11.5 Trillion dollars? Global GDP is 60 Trillion. Does that make sense? Then we get into fantasy land. If only those assets were taxed, poverty could be eradicated.
Offshore finance is not only based in islands and small states: `offshore’ has become an insidious growth within the entire global system of finance. The largest financial centres such as London and New York, and countries like Switzerland and Singapore, offer secrecy and other special advantages to attract foreign capital flows. As corrupt dictators and other élites strip their countries’ financial assets and relocate them to these financial centres, developing countries’ economies are deprived of local investment capital and their governments are denied desperately needed tax revenues. This helps capital flow not from capital-rich countries to poor ones, as traditional economic theories might predict, but, perversely, in the other direction.
Countries that lose tax revenues become more dependent on foreign aid. Recent research has shown, for example, that sub-Saharan Africa is a net creditor to the rest of the world in the sense that external assets, measured by the stock of capital flight, exceed external liabilities, as measured by the stock of external debt. The difference is that while the assets are in private hands, the liabilities are the public debts of African governments and their people. (Read more)
Globalisation and international trade and finance have got a bad name of late. Each brings opportunities, and risks. We must now start to address seriously what may be the biggest risk of all: tax abuse, and tax havens and everything they stand for.
Capital flows to high returns and (more importantly) safety. Taxation or confiscation of assets will not help governments achieve any more or less order if the legal and cultural infrastructure is broken. To assert that "if only sub-saharan governments had more money, there would be no poverty in those countries" confuses causes and effects. It also assumes Government is this eternal construct that is morally unimpeachable when the reality is no country on this planet is more than a couple of centuries old...and all of them have sacrificed reputation in the name of expediency. The U.S. itself did this during the French Revolution when it refused to pay France on debts incurred during the American Revolution because those debts were owed to the French Crown as opposed to the nascent French Republic.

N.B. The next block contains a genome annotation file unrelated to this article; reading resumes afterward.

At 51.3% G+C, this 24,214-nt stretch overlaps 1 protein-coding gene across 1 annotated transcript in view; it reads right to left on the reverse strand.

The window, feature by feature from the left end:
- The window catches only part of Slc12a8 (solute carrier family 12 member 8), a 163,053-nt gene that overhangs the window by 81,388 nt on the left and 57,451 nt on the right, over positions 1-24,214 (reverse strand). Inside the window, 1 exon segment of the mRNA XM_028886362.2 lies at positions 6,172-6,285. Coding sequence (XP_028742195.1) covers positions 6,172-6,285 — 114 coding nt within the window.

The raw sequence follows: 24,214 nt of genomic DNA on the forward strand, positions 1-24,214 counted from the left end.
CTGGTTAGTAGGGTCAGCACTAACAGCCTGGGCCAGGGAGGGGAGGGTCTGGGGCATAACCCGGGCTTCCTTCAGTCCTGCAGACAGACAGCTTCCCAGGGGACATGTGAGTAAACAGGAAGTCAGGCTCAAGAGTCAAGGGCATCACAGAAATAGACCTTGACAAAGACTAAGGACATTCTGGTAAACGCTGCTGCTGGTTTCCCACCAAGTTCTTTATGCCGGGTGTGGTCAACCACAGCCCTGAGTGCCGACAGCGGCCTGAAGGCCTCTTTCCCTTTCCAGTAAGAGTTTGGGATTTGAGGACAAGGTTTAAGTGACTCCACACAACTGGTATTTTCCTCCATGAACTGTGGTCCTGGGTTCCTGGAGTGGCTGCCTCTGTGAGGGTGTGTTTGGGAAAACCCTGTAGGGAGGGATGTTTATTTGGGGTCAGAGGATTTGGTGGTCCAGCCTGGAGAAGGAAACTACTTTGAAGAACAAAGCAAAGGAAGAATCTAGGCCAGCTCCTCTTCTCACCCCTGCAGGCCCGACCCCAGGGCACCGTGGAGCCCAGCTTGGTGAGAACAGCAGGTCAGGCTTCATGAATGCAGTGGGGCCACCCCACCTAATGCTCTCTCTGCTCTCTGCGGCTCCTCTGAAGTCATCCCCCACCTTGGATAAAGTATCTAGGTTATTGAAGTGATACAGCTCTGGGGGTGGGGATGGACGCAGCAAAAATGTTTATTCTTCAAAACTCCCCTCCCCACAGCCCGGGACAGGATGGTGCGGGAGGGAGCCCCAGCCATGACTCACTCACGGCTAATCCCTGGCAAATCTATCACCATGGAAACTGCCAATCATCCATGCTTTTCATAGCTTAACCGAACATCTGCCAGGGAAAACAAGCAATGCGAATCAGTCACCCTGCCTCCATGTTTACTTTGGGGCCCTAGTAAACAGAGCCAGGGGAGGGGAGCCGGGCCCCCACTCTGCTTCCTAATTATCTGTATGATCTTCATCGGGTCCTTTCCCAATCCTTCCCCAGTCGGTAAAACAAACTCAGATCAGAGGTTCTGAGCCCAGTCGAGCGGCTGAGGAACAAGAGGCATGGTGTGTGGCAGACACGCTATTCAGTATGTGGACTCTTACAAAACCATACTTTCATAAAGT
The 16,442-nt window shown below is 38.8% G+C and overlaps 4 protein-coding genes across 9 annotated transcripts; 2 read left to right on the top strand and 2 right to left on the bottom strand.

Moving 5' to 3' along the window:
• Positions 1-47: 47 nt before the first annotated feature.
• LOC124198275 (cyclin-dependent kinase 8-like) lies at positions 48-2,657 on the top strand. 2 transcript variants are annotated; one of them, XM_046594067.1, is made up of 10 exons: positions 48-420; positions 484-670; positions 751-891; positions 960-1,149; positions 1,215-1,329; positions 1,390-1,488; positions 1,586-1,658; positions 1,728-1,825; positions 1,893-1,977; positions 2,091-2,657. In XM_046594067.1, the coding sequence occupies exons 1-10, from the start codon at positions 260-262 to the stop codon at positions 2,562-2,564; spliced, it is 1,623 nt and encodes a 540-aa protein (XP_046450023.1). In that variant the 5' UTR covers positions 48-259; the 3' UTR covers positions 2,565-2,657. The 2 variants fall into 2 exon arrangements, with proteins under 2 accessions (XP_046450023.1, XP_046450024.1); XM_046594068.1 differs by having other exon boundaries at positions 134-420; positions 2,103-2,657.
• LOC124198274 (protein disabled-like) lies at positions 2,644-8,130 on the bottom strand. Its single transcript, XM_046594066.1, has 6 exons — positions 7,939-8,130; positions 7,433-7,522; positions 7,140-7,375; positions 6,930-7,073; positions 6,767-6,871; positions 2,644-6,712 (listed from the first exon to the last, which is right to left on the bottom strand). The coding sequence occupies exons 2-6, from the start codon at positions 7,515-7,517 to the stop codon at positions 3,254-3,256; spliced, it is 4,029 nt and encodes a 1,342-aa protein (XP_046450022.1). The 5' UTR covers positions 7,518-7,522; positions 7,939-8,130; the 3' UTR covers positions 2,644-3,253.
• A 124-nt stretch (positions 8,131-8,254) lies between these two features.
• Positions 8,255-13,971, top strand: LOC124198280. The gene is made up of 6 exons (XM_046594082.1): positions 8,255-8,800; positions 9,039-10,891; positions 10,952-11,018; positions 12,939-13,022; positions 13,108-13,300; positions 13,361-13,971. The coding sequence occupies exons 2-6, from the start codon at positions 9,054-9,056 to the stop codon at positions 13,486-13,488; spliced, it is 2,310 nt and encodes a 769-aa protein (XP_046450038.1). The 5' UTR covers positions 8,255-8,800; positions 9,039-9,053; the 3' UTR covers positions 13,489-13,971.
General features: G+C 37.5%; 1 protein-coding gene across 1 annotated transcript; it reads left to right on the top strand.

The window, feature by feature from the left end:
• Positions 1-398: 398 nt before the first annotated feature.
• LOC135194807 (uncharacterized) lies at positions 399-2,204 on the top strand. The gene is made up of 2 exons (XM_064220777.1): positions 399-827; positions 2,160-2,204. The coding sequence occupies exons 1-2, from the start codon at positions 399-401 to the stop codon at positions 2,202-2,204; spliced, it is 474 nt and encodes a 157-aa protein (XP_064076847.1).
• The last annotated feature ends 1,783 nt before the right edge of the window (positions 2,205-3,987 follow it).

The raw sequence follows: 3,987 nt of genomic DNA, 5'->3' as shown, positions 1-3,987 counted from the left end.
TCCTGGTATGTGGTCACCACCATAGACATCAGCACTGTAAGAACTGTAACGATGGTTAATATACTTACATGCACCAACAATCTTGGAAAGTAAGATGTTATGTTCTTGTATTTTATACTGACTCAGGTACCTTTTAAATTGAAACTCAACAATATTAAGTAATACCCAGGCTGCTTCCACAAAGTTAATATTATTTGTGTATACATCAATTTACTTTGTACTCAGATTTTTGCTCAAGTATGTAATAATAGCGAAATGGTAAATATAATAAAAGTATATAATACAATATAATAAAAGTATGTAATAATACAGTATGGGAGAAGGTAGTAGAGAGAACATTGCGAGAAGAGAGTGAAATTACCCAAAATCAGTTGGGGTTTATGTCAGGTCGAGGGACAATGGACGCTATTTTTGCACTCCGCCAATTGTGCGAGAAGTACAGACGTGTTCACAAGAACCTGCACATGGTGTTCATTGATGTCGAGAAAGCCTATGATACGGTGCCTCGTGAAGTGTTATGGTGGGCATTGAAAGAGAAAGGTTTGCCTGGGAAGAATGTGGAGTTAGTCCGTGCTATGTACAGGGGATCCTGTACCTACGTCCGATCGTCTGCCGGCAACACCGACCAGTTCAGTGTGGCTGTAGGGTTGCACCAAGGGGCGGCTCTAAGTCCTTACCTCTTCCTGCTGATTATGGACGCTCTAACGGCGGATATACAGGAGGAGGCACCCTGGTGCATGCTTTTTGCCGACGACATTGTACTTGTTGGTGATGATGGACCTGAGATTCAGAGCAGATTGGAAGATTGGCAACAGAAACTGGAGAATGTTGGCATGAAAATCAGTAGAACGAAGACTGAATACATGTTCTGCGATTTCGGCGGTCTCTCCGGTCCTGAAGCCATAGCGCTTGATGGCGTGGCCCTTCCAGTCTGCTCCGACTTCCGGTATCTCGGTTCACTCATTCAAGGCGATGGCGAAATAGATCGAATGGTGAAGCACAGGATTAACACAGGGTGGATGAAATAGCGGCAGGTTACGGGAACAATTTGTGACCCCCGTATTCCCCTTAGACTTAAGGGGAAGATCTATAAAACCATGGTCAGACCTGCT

And now, they produce the below, a true and instant classic of its kind:
News Release: March 16, 2012
The Federal Reserve Bank of Cleveland reports that its latest estimate of 10-year expected inflation is 1.38 percent. In other words, the public currently expects the inflation rate to be less than 2 percent on average over the next decade.
The Cleveland Fed’s estimate of inflation expectations is based on a model that combines information from a number of sources to address the shortcomings of other, commonly used measures, such as the "break-even" rate derived from Treasury inflation protected securities (TIPS) or survey-based estimates. The Cleveland Fed model can produce estimates for many time horizons, and it isolates not only inflation expectations, but several other interesting variables, such as the real interest rate and the inflation risk premium. For more detail, see the links in the See Also box at right.
Estimates are updated once a month, on the release date of the CPI.The methodology used to generate the estimates was changed slightly starting June 15, 2011, and it is documented in this working paper.
Delving into the "paper" mentioned in the last sentence, we find this gem of academic obfuscation and arrogance: